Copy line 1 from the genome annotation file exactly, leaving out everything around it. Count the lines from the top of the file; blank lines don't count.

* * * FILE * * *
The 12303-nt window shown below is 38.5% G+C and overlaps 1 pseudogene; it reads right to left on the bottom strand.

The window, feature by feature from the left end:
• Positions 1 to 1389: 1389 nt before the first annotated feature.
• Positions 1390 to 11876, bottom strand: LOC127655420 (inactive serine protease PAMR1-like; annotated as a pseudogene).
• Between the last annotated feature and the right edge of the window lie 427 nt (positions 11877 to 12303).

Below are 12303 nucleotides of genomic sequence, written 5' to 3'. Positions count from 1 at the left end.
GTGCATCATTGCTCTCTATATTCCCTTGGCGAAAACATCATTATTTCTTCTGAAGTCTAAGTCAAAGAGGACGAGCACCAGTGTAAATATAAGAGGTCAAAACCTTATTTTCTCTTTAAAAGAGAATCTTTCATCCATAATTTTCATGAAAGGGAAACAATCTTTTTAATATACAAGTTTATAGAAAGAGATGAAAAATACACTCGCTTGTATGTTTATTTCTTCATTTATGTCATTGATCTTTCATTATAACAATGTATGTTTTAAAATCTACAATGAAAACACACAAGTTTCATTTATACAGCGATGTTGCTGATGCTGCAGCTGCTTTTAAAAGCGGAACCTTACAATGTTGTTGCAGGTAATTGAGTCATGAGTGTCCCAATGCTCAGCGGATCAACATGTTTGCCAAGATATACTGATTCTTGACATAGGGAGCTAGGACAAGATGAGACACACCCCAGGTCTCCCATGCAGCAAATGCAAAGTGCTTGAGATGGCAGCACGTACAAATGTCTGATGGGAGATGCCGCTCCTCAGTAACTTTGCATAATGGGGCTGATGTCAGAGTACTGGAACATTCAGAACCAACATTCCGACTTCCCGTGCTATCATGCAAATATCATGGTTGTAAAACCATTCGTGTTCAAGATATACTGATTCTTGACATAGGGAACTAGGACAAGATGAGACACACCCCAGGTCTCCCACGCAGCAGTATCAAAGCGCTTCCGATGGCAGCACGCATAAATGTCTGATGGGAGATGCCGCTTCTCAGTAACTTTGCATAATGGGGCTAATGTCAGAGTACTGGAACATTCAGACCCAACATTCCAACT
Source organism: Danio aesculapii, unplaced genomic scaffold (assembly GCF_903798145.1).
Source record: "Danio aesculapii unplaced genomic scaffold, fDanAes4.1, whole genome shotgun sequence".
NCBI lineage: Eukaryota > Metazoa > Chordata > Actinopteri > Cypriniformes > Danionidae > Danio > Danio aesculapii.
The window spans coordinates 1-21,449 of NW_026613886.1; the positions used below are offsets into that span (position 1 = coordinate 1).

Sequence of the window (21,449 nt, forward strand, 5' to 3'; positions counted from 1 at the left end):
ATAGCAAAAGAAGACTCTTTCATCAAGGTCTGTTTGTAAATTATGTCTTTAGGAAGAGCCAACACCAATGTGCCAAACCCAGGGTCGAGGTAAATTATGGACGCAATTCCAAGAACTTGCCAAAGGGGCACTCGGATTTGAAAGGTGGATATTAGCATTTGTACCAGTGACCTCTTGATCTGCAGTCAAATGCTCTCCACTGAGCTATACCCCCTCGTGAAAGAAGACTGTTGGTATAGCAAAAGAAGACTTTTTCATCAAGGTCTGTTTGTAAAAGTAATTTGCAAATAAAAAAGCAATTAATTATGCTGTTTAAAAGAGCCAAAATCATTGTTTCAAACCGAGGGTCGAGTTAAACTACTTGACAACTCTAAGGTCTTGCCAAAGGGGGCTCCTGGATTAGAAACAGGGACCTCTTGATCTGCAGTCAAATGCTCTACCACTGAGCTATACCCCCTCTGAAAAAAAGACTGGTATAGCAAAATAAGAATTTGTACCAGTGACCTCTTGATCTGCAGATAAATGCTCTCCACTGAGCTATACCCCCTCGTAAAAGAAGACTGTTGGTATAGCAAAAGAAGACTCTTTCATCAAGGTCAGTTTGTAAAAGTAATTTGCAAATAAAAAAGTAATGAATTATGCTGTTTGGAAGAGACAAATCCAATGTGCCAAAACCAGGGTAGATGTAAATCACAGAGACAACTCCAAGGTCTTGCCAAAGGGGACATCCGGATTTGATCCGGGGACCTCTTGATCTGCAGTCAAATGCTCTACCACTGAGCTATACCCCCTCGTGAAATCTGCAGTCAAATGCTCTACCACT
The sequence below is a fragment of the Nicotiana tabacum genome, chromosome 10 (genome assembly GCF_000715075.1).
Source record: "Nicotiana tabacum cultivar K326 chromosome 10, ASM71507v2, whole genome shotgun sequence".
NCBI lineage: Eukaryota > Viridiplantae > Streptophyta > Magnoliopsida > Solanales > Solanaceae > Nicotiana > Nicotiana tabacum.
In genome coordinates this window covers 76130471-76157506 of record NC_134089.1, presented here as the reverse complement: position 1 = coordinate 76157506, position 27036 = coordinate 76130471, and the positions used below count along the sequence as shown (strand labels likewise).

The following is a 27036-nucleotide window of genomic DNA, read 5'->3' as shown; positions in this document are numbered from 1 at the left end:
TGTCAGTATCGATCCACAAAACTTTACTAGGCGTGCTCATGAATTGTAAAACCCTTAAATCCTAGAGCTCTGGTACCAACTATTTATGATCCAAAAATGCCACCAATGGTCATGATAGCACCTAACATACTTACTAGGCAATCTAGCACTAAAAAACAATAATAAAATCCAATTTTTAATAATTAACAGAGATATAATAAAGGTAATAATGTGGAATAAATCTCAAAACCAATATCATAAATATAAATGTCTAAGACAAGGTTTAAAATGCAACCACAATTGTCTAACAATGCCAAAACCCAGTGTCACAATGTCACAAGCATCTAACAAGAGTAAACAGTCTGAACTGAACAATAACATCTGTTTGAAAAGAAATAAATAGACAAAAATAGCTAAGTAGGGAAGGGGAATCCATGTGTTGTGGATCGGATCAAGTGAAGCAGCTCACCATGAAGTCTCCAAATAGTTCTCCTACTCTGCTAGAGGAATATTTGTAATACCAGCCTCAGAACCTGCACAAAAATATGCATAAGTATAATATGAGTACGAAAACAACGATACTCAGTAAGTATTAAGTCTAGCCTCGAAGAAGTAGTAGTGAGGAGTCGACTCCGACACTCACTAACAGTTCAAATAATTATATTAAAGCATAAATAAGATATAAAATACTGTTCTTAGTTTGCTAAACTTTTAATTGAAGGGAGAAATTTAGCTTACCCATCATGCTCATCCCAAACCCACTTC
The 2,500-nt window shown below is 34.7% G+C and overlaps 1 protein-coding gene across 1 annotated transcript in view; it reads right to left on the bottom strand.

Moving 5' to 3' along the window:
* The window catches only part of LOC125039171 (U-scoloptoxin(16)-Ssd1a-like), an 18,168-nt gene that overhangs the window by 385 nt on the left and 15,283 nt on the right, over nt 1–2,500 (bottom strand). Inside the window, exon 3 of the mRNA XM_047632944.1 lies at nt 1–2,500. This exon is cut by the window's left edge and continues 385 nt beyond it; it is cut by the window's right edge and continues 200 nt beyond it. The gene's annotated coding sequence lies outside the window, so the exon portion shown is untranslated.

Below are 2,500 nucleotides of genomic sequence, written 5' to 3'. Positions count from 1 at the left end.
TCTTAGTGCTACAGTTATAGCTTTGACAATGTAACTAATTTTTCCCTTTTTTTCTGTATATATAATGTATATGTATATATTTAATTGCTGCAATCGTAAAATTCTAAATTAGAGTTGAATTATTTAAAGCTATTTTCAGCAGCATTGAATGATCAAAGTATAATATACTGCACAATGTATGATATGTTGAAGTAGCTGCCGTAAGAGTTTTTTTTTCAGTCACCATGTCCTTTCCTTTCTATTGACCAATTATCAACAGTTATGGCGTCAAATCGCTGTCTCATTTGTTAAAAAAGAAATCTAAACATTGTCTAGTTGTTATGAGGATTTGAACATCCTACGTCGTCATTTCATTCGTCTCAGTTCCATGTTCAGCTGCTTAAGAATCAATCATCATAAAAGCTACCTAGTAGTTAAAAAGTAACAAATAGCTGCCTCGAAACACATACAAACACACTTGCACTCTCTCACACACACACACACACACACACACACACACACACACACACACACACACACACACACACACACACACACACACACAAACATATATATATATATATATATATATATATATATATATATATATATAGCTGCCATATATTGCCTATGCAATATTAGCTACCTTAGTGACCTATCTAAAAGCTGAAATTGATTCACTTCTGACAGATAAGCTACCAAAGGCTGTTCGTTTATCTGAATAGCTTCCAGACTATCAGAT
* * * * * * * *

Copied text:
The 12303-nt window shown below is 38.5% G+C and overlaps 1 pseudogene; it reads right to left on the bottom strand.